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Dutch euthanasia clinic sees big jump in requests

February 7, 2020

A center in The Hague saw a 22% rise in euthanasia requests last year. The Netherlands is one of few countries where the practice is legal and, under strict conditions, available to people as young as 12.

Syringe, hands holding medical equipment
Image: picture-alliance/dpa/S. Belloumi

The  only euthanasia clinic in the Netherlands said on Friday that it saw a 22% increase in requests from people seeking assistance to end their lives last year compared to 2018.

The Hague-based Euthanasia Expertise Center, which helps doctors carry out assisted death, received 3,122 requests last year.

According to the clinic, the number of requests for euthanasia remained stable in 2017 and 2018 but then rapidly climbed in 2019.

"Every working day there are 13 people who come to us and say: 'I cannot go on any longer.' There is a great need," said clinic manager Steven Pleiter. He said his clinic carried out 900 of last year's requests for euthanasia, about one-third of total requests.

The clinic said euthanasia requests were often from people suffering from dementia or multiple physical pains related to old age. Two of those cases involved patients with dementia so advanced they were considered mentally incapacitated.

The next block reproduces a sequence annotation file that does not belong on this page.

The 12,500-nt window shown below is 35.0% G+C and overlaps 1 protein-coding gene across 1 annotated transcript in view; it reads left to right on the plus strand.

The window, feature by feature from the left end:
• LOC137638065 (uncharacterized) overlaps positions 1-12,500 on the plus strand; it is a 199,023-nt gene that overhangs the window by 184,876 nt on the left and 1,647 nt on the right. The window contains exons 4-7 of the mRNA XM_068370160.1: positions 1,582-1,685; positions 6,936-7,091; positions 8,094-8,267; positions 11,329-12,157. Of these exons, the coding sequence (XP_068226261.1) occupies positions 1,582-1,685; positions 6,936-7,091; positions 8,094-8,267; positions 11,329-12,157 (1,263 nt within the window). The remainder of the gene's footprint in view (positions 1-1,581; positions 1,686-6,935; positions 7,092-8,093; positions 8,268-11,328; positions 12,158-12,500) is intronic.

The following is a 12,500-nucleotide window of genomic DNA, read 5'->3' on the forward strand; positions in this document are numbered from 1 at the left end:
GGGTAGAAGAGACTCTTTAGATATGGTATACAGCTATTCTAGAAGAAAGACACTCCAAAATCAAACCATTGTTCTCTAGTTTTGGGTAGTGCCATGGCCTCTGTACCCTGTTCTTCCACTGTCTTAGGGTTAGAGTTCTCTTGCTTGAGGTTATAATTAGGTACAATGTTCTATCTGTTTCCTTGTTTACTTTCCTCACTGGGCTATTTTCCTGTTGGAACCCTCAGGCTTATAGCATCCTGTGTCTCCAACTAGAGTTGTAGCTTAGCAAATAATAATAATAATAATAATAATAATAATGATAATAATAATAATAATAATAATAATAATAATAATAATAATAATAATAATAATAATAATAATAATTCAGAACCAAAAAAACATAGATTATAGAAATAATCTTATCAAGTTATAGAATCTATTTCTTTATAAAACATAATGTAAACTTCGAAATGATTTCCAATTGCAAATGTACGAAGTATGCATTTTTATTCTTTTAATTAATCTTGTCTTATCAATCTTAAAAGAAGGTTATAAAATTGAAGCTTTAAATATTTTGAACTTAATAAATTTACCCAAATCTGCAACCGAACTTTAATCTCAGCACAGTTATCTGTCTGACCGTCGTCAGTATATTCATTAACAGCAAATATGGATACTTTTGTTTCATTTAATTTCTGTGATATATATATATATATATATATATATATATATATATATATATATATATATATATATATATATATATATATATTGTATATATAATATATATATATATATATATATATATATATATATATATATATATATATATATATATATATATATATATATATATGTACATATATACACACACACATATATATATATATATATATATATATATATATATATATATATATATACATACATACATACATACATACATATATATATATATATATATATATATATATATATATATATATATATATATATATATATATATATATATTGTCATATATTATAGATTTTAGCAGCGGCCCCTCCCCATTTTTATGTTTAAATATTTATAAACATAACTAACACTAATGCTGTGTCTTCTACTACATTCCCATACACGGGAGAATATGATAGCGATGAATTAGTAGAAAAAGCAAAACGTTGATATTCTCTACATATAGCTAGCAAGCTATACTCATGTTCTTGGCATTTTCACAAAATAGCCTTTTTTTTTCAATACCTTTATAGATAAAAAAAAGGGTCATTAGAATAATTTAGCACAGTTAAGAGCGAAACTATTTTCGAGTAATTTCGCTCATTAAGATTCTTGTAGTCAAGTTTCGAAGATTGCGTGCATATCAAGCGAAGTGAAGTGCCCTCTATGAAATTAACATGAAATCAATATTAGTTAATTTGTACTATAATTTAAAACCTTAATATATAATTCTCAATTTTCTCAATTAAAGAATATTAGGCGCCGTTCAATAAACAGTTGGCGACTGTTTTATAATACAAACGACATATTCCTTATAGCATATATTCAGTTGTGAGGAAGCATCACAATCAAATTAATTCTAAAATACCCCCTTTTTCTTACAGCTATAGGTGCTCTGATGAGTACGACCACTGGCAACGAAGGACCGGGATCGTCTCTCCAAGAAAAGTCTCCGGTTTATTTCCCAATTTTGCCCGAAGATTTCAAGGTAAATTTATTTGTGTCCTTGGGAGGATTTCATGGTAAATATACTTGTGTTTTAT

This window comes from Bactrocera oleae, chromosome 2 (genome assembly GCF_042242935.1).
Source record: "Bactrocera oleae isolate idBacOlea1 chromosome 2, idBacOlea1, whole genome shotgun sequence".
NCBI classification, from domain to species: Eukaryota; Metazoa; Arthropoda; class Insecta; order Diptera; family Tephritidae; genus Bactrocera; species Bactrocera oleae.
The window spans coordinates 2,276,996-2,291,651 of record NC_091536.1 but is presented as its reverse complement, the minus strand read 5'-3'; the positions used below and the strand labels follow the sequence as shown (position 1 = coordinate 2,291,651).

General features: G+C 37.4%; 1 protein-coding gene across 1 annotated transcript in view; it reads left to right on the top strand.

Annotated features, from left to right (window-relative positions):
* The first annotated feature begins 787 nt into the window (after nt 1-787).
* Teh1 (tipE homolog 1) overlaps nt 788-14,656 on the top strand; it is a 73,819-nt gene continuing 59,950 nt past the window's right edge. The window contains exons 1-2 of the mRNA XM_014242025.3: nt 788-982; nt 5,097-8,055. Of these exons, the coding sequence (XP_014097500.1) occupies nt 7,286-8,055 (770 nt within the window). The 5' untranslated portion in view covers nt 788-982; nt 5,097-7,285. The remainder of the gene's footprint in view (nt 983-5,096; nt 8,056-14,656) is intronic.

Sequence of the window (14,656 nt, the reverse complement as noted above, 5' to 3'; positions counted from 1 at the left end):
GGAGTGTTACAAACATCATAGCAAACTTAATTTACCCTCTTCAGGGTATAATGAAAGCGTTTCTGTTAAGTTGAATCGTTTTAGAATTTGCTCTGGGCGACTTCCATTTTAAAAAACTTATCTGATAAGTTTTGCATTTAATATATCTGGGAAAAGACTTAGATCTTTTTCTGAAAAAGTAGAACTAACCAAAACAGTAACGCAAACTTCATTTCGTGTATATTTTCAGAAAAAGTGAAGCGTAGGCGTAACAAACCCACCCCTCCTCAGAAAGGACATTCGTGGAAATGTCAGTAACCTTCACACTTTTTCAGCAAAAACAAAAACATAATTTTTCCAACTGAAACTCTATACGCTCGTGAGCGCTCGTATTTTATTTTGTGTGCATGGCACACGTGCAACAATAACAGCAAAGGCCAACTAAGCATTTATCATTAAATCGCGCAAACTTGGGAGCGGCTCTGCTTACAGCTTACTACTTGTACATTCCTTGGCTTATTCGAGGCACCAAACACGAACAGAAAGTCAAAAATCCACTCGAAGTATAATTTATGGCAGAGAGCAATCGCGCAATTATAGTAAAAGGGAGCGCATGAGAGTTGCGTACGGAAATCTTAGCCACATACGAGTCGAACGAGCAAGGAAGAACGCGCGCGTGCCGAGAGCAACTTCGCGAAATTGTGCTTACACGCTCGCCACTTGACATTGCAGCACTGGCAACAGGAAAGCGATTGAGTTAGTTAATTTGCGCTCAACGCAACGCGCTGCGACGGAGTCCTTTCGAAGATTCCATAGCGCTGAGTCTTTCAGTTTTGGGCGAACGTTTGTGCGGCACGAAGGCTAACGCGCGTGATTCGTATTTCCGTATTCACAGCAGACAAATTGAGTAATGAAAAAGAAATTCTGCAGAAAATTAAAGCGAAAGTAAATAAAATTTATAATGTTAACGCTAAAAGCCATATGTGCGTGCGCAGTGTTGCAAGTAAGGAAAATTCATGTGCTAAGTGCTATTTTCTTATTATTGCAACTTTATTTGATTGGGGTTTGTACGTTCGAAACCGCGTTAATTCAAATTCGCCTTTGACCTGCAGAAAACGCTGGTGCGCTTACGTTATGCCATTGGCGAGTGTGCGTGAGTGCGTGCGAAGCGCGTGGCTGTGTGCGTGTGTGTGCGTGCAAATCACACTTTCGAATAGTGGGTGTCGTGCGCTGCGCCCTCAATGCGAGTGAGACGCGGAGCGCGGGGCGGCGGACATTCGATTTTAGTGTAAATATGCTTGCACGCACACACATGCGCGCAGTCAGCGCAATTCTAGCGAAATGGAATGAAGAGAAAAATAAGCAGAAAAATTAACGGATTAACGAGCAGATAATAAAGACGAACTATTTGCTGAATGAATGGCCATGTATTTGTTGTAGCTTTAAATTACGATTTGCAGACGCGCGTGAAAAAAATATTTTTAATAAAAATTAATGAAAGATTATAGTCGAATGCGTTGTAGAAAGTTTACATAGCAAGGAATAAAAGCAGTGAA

Read moreMedia misreport Dutch teen Noa Pothoven's death as euthanasia

Reasons behind the increase

A spokesperson for the clinic, Elke Swart, told French news agency AFP that one of the reasons behind the  accelerating figures could be due to a recent court case against a doctor who euthanized a patient suffering from severe dementia.

The doctor was later acquitted of murder charges. She was charged because prosecutors believed she did not carry out the euthanasia in accordance with the criteria set out in Dutch law.

Swart said the case could have frightened doctors "with similar requests who then referred their patients to our clinic," possibly contributing to the spike in numbers.

Swart added that demographic factors could have also contributed to the increase, such as an aging population with more awareness of euthanasia practices.

The clinic said it was struggling to handle the jump in requests for euthanasia.

"We have openings on all fronts, for doctors, psychiatrists and nurses," Pleiter said.

First country to legalize euthanasia

In 2002, the Netherlands became the first country to legalize euthanasia.

By law, all Dutch people over the age of 12 who have met the strict criteria have the right to ask for euthanasia.

Special conditions are put on providing the treatment to children and all patients wanting euthanasia must have "unbearable and endless suffering" and must have requested to die "earnestly and with full conviction."

mvb/sms (AFP, AP)

If you are suffering from emotional strain or suicidal thoughts, seek professional help. You can find information on where to find help, no matter where you live in the world, at this website: www.befrienders.org 

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